The sport connection in the Olympics is sometimes tenuous, for example how is synchronised swimming or board diving a ‘sport’. The scoring in these activities depends on the vagarities of the judges, so if they are having an off day, their decisions could be reflected in the score they give. I realise that the Olympics cover cultural events as well as sporting ones, but isn’t it stretching the imagination to call synch swimming, gymnastics etc as ‘sports’ when surely they are artistic interpretations of movement; discuss. It would be like judging two ballet dancers doing Swan Lake. I can imagine the commentary:
‘….and ‘ere we ‘ave the principal ballerina from Ukraine (oo sewed on all her own sequins) and her partner fresh from the shot put, dancing the dying scene from the ballet, oh, bit if a slip there, the male dancer looks like ‘e’s done himself a mischief, but they score 95.7, putting them in 3rd place for the medals …..’
OK perhaps I exaggerate a bit but competitive sport should be about who passes the finishing line first, scores the most goals or chucks something metallic the furthest, nest pas?
After two days off it was hard to get back into the stream and take up where I left off on Sunday. Today was not my finest hour. I felt tired and irritable all day, despite having a good night’s sleep, so you can never tell. To cap it all I was back in table tennis for the third time, you can only have so much ping pong, luckily I was back of house checking credentials of the athletes and others wanting to get into restricted area. I was lucky enough to meet my first sleb (celebrity) of sorts today in the shape of Paul Drinkhall, the GBR table tennis player who lost his first round match last week. Interestingly my partner on this particular post was a young man from Stuttgart who was here to improve his English but volunteered from Germany and has been in London since March. I doubt his English could improve a great deal because it is already very good. Denis flies back to Hamburg on Friday to take up a post as a life guard on the north German coast for three weeks. Ah the freedom of youth. The seating bowl was packed for the bronze medal play off involving the team from Germany against Hong Kong China (is that an independent country as far as the IOC are concerned?), the former winning their second bronze medal in table tennis, which pleased Denis. During a break in the matches, the arena announcer, an Irishman by the sounds of it, found and interviewed Dame Mary Peters (NI) who won the pentathlon Gold in the 1972 Munich Olympics, one of only four GBR won in that Olympiad. She was also one of the champions who handed over the lighting of the cauldron in the opening ceremony to a young athlete. It was lovely to see Mary and hear her positive message for the future of her sport.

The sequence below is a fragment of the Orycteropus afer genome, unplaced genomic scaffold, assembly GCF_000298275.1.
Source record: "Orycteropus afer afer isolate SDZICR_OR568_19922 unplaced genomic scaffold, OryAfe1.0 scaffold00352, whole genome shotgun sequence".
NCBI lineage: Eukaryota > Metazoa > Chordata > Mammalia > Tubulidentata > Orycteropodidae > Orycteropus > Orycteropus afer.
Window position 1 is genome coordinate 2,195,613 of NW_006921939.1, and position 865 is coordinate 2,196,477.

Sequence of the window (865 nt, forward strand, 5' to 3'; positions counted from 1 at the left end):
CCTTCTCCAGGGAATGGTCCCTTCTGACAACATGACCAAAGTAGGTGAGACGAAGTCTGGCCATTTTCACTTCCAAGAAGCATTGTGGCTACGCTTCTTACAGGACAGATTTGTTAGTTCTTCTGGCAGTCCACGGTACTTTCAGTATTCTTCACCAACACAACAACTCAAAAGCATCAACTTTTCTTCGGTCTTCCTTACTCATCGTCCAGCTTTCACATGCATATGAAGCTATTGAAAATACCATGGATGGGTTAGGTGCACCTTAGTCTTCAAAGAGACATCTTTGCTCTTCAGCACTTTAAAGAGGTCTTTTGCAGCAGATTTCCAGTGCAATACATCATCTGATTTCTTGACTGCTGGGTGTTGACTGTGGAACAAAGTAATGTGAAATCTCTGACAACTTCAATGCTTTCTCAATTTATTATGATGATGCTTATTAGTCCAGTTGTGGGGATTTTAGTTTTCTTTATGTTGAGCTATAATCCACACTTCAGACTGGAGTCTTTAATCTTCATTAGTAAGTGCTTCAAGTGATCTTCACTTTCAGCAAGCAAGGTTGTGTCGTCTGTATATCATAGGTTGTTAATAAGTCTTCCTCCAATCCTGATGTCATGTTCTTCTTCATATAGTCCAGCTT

So I make no secret of my lack of enthusiasm of table tennis and was rather glad when the shift ended and I went to have lunch and get home. Ah the bliss of sunshine, I managed to catch some rays in the dying embers if the afternoon, and read the new edition of ‘Private Eye’ which was surprisingly upbeat about the Olympics, coupled with the usual snide comments to counteract this or perhaps they were being ironic again? Never can tell with PE, but it’s still a fun read, although probably not as hard hitting or controversial as it used to be. Apologies for the lack of photos today, forgot the camera, told you it was a lousy day! Catch you on Friday.
Ooh wiff waff when you are grumpy, not the easiest way to soothe the savage brow. I agree with you about what qualifies as an olympic sport, the ones that get up my nasal orifice are football and tennis – these are after all sports that are played by professionals who are paid millions who are certainly not role models for anyone.
I agree with that as well Dave. They are after all, late editions to the Olympic sports list (although football was dropped and reinstated), but aren’t there enough football competitions around the world? Actually most of the gold medal winners for GBR are ‘professional’ if only because most don’t hold down normal jobs.